Yesterday, Kim Kardashian renamed her upcoming shapewear line Skims, essentially as close to SPANX as she could get without being sued. It’s been a surprisingly rough summer for the reality star and her sexy girdles. When she first announced her line of “solutionwear” in June, the brand’s name was “Kimono,” because the only thing a Kardashian loves more than a sponcon partnership is a cheeky portmanteau.
But the shapewear, available in enough shades of beige to outfit an entire private middle school classroom, looked nothing like the traditional Japanese garment. Immediately, online watchdogs accused Kardashian of playing too loose with the word (which she also applied to trademark), calling her not-yet-released brand’s name cultural appropriation.
In response, Kardashian delayed the launch, via an Instagram post of her posing like a waxwork in a heather purple bodysuit. Even Hiroshige Seko, Japan’s trade minister, got involved, urging the entrepreneur to reconsider her decision, saying the kimono, “is a Japanese thing.”
“When I announced the name of my shapewear line, I did so with the best intentions in mind,” Kardashian wrote. “My brands and products are built with inclusivity and diversity at their core and after careful thought and consideration, I will be launching my Solutionwear brand under a new name.” She punctuated the caption with the either professional or ominous promise of, “I will be in touch soon.”
Soon came a month and a half later on Monday, when Kardashian re-upped her collection in a somewhat impressive feat of spin. She did not apologize again or even mention the K-word. Instead, she began with, “My fans and followers are a huge inspiration to me—I’m always listening to their feedback and opinions, and am so grateful they shared their ideas for a new brand name,” as if she had crowdsourced new titles.
Enter Skims, which she teased again with a photo by Vanessa Beecroft. It showed twelve women of varying skin tones (and, to a lesser extent, body shapes), squeezed into taupe spandex, as if the viewer had interrupted a cult meeting.
The reveal included a video which opened with the word “SKIMS” in white soap font over a black background, showing Polaroids of Kardashian modeling in between a direct-to-camera address where the founder played with her hair as she drawled, “I’ve always been obsessed with shapewear. It’s like, when everyone was getting bras and underwear, I was always getting shapewear.”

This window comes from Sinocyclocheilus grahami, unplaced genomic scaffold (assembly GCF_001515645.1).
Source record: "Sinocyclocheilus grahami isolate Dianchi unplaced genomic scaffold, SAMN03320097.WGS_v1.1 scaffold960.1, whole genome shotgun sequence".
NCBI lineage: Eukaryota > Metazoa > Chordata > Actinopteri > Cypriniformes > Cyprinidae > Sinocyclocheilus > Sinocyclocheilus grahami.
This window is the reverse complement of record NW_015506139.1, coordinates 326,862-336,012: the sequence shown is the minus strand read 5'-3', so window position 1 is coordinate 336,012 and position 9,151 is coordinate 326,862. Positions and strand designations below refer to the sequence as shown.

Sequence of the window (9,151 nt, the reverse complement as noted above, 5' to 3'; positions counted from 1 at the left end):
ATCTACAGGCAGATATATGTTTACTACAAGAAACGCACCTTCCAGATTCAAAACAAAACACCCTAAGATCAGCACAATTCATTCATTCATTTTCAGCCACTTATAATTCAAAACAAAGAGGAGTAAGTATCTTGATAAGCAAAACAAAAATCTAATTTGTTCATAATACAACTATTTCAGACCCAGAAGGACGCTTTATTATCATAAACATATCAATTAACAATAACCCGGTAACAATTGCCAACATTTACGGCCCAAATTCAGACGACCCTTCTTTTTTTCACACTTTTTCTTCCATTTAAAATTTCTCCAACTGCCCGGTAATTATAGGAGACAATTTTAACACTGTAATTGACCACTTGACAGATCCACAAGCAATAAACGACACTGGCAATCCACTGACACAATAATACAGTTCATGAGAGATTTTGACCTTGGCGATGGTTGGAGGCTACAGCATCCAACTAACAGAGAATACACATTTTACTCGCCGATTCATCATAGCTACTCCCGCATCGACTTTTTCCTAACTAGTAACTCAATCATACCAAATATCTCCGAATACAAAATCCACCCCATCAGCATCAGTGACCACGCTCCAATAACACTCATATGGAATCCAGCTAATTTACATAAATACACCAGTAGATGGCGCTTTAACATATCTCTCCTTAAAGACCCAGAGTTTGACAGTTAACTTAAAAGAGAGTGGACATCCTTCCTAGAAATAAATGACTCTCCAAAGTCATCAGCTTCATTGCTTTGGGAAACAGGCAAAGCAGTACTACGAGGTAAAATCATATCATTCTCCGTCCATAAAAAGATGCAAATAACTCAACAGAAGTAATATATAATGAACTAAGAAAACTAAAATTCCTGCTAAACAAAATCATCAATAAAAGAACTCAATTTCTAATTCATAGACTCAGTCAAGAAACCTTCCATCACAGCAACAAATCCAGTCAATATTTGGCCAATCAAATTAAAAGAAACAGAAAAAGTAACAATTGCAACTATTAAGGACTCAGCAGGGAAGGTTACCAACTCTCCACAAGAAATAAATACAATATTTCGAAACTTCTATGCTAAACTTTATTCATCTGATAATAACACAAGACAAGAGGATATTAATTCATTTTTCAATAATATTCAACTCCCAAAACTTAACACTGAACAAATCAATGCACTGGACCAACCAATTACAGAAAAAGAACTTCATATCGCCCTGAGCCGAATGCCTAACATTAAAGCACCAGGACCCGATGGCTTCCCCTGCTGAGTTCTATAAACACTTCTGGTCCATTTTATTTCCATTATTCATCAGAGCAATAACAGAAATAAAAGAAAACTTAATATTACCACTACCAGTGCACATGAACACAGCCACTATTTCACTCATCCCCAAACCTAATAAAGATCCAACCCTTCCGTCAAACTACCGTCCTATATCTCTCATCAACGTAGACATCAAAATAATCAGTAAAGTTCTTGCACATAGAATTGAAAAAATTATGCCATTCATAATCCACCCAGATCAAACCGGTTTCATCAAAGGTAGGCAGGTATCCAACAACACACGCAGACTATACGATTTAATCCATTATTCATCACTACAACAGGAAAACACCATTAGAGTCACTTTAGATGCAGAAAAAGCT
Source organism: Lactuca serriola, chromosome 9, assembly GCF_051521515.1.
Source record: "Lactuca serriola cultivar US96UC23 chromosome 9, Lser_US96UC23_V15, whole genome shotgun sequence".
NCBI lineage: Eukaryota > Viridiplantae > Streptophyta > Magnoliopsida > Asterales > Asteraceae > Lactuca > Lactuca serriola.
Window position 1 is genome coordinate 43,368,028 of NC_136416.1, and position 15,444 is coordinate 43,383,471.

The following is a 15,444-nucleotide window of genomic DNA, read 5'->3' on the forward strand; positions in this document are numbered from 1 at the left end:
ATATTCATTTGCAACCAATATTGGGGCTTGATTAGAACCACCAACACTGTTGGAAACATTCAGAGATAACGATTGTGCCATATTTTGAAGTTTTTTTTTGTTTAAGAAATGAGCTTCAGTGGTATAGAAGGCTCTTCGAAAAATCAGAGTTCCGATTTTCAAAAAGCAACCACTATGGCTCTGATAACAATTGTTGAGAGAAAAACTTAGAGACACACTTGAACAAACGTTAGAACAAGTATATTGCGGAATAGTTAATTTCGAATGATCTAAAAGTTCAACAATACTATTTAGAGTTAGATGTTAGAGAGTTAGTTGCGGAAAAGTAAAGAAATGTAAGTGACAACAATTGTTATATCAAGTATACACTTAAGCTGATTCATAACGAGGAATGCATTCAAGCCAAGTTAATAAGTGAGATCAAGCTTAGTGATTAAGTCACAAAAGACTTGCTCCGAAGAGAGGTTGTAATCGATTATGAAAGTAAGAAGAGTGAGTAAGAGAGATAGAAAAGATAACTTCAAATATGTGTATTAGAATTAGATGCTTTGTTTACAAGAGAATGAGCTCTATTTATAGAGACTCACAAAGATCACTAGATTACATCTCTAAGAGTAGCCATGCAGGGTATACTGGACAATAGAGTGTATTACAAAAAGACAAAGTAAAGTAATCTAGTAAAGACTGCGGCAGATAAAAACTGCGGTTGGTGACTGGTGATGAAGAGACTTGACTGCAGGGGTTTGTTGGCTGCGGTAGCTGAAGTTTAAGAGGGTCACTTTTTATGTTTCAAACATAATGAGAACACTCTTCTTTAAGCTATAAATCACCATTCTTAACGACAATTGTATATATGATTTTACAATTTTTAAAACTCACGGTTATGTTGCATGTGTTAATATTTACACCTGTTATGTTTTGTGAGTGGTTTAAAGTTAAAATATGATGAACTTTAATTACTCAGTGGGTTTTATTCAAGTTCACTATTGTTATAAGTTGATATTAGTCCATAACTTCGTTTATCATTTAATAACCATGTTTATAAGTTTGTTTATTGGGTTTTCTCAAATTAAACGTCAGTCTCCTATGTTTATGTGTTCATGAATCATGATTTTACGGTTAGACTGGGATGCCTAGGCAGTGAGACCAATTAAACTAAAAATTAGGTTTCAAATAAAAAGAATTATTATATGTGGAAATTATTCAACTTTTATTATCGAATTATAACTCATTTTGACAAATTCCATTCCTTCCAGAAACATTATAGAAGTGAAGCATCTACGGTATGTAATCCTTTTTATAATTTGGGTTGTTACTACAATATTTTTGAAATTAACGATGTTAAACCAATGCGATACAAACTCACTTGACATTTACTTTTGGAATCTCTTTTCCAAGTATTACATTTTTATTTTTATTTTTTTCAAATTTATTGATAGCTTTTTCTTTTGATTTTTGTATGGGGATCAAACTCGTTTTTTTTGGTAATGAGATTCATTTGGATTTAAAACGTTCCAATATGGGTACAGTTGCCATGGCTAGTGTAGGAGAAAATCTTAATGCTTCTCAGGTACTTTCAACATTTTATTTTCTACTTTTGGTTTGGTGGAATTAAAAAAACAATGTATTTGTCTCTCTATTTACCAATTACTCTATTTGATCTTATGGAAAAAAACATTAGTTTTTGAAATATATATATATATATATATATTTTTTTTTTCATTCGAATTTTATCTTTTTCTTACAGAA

“There were times when I tripled shapewear-ed it up,” Kardashian continued. “People would write me all the time and would say, ‘Oh my god you look so good after the baby.’ I was like, that is three pairs of shapewear, that is not me.”
Kardashian tells the story in her usual, Southern California coo, so light and lilting you can only hear it if you’re wearing hefty headphones or have the incredible hearing capacity of a dog. The origin story sounds innocuous enough. Kardashian says she spent a decade “sewing” fabrics together herself, as if anyone would believe that she knows how to thread a needle by herself. But is Kardashian’s marketing strategy of “cut off your circulation to look good on Instagram” going to fly in an increasingly bare-all world?
Kardashian, a fashion powerhouse already worth $350 million, is following in the footsteps of someone perhaps even more powerful. Sara Blakely’s Spanx story is well-known and covered in the industry; the founder built a $1.1 billion empire after she decided to cut the legs off from her pantyhose to reap the benefits of its control top underneath her tight white pants.
What began in 2000 as an operation run out of her Atlanta apartment is now sold in Neiman Marcus, Bloomingdales, and Saks; through basically inventing modern shapewear, Blakely’s company name has become shorthand for the product.
Blakely continues to own the company; last year, The Cut estimated it does $400 million of sales each year. Though a go-to for body sculpting products, Spanx also sells swimwear, leggings, athleisure basics, and $128 pull-on jeans.
Spanx’s traditional advertising shows blonde women in red lipstick jumping for joy, looking more like members of a Bridget Jones book group than Kardashian’s Yeezy wannabe models. But both appeal to women who want to cover up, who see a saggy stomach as a personal failure. Spanx describes its “Power waistband” on leggings as such: “This style fives you a flat gut and a great butt. In these leggings, you’re everyone’s asspiration!”
Wishful thinking and the increasing visibility of body positive activists might suggest that women care less about serving “asspiration” and more about wearing what feels good. After all, the future of the Victoria’s Secret Fashion Show is sinking so quickly this year’s (maybe canceled) event might as well be held on a Titanic replica.
“Angelic,” gauzy undergarments are out, Rihanna decided, and in are Fenty’s fur-lined rompers, loose fitting and available from size XS to 3X. At the MTV Music Awards on Monday, the eternally smile-inducing Lizzo twerked in front of a giant butt emoji, alongside dancers in assless chaps, feeling no desire to cover up.
So the women’s lingerie industry seems trapped in an identity crisis. Despite nascent calls for comfort, which could topple the ubiquitous assumption that a tight dress demands shapewear underneath, business is still booming.
A prediction written by Persistence Market Research found that sales of the garment are expected to swell to $3.8 million by 2027. In good news for Kardashian, who sells Skims online for $22-$98, the study claims that women will shop more online for the product.
Perhaps the success of shapewear depends on how flexible it really can be. Kardashian’s bodysuits, for example, can be worn as tops with a skirt. Halsey just wore a mesh bodysuit by Spanx for a June feature in Rolling Stone.
For anyone who wants to get in on the action: enjoy the act of exhaling while you can, because Skims drops on Sept. 10.